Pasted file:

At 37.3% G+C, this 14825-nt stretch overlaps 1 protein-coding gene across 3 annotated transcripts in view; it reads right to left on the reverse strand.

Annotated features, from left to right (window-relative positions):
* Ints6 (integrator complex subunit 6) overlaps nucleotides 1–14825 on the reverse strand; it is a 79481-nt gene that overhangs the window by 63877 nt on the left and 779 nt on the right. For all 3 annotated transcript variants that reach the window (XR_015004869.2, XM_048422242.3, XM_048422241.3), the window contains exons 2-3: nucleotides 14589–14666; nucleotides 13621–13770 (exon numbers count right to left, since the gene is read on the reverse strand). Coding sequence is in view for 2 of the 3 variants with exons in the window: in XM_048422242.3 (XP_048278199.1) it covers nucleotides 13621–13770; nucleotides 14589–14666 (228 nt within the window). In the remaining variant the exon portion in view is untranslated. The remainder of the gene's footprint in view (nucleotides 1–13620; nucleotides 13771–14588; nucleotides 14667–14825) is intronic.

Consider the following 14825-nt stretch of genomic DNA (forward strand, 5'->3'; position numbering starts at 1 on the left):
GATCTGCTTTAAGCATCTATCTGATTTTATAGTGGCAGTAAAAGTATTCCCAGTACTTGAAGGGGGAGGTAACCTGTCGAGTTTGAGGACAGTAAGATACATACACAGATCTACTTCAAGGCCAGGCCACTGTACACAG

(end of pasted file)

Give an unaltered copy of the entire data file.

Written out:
At 37.3% G+C, this 14825-nt stretch overlaps 1 protein-coding gene across 3 annotated transcripts in view; it reads right to left on the reverse strand.

Annotated features, from left to right (window-relative positions):
* Ints6 (integrator complex subunit 6) overlaps nucleotides 1–14825 on the reverse strand; it is a 79481-nt gene that overhangs the window by 63877 nt on the left and 779 nt on the right. For all 3 annotated transcript variants that reach the window (XR_015004869.2, XM_048422242.3, XM_048422241.3), the window contains exons 2-3: nucleotides 14589–14666; nucleotides 13621–13770 (exon numbers count right to left, since the gene is read on the reverse strand). Coding sequence is in view for 2 of the 3 variants with exons in the window: in XM_048422242.3 (XP_048278199.1) it covers nucleotides 13621–13770; nucleotides 14589–14666 (228 nt within the window). In the remaining variant the exon portion in view is untranslated. The remainder of the gene's footprint in view (nucleotides 1–13620; nucleotides 13771–14588; nucleotides 14667–14825) is intronic.

Consider the following 14825-nt stretch of genomic DNA (forward strand, 5'->3'; position numbering starts at 1 on the left):
GATCTGCTTTAAGCATCTATCTGATTTTATAGTGGCAGTAAAAGTATTCCCAGTACTTGAAGGGGGAGGTAACCTGTCGAGTTTGAGGACAGTAAGATACATACACAGATCTACTTCAAGGCCAGGCCACTGTACACAG